Archive for August, 2016

Cloudy days

I admit, I love cloudy days. In particular, ones where it’s just partly cloudy. I love just looking at the different types of clouds and since I work up on the 22nd floor of my building, I get the chance to see some really great clouds.

As for those days with less or no clouds, well, this article and video say a lot. It’s entitled “Here’s why a less cloudy future is a big problem” b over at Grist. Some of pages from a book in the video reminded me of the book The Cloudspotter’s Guide: The Science, History, and Culture of Clouds by Gavin Pretor-Pinney and the Cloud Appreciation Society. Let’s just hope that clouds stay relevant.

Sincerely-

 

Green Librarian

Advertisements

Maps & migration

There’s nothing I like better a good than a map and an article on migration. This article entitled “One Glorious Map Shows the Future of Animal Migrations ” over at LiveScience has it covered on both accounts with this amazing visual map. Too cool!

Sincerely-

  

Green Librarian

Stone work

Well, this is definitely, at least to me, a new use for stones. It seems that according to the article entitled “The Fly Larva That Thinks It’s a Stonemason: Caddisfly larvae build themselves a protective house of stones with some of the stickiest sticky tape on Earth” by Lydia Chain over at Scientific American, we have a fly that also does stone work. All I can add is, from what I can see in the picture with the article, they do nice work.

Sincerely-

  

Green Librarian

It takes two

Reading this article reminded me of another story I read about, the one in the book entitled A Wolf Called Romeo by Nick Jans. While I never finished the book, in part because I know the ending, the story of coyotes overall, has a happier ending.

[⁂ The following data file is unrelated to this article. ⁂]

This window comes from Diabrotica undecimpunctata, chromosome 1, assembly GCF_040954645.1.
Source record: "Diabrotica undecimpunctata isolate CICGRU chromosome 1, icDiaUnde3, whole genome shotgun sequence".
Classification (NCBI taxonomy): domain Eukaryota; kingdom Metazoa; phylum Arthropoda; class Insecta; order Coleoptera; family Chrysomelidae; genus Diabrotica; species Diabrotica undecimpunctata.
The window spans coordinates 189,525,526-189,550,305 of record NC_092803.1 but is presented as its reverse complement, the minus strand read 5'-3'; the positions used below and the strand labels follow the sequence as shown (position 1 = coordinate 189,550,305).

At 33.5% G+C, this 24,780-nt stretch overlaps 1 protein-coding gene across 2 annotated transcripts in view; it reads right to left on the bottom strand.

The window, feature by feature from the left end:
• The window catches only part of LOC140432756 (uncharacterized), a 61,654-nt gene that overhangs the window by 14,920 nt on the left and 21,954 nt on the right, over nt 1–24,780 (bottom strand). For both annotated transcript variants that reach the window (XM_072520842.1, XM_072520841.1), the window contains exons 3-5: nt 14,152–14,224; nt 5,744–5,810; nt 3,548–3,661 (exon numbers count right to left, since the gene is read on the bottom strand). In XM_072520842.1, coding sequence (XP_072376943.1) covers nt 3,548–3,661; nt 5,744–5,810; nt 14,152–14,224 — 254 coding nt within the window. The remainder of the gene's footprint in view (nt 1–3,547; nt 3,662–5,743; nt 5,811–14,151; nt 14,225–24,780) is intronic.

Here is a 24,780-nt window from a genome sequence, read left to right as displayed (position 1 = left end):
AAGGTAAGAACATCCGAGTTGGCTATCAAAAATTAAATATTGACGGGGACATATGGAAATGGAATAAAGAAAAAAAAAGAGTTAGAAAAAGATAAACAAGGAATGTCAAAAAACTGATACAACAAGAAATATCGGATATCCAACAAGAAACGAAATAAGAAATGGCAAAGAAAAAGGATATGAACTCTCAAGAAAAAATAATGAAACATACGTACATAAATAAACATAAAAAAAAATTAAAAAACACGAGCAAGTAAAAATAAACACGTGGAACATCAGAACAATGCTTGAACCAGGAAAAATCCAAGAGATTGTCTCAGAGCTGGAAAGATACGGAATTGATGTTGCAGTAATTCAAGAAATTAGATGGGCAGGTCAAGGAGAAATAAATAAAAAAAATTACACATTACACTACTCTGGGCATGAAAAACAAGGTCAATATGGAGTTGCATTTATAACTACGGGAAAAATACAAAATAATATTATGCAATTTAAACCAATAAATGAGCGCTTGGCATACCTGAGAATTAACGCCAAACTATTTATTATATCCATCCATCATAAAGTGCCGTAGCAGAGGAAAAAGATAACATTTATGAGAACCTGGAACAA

The article is entitled “The true story of a legendary coyote is coming to Hollywood: Two Toes, the original wiley coyote of the American West, is on the verge of howling on the silver screen at the Mother Nature Network by Michael d’Estries.

Sincerely-

  

Green Librarian

Holding fins?

So to many, hands and fins could in no way have anything in common, right? Well, it turns out that maybe they do. This is according to this article entitled “From Fins Into Hands: Scientists Discover a Deep Evolutionary Link” by

Sincerely-

  

Green Librarian

At a snails pace

Snails are one of those animals I think most of us don’t really think about, in part probably because they are many times, out of sights. The only time we might is when we come across one of their beautiful shells.

Well, according to this article over at Scientific American entitled “Snails Are Going Extinct: Here’s Why That Matters” by John R. Platt, they might just matter more than we know. Read it at your own pace.

Sincerely-

  

Green Librarian

Little did I know or next year

While I was happy to come across this article, I’m definitely going to print it up and file it away for next year. The article is entitled “4 ways to be a citizen scientist on vacation: You can help out, whether you’re visiting the beach, a park or a city” by Jaymi Heimbuch over at the Mother Nature Network. I can’t wait till next year!

Sincerely-

  

Green Librarian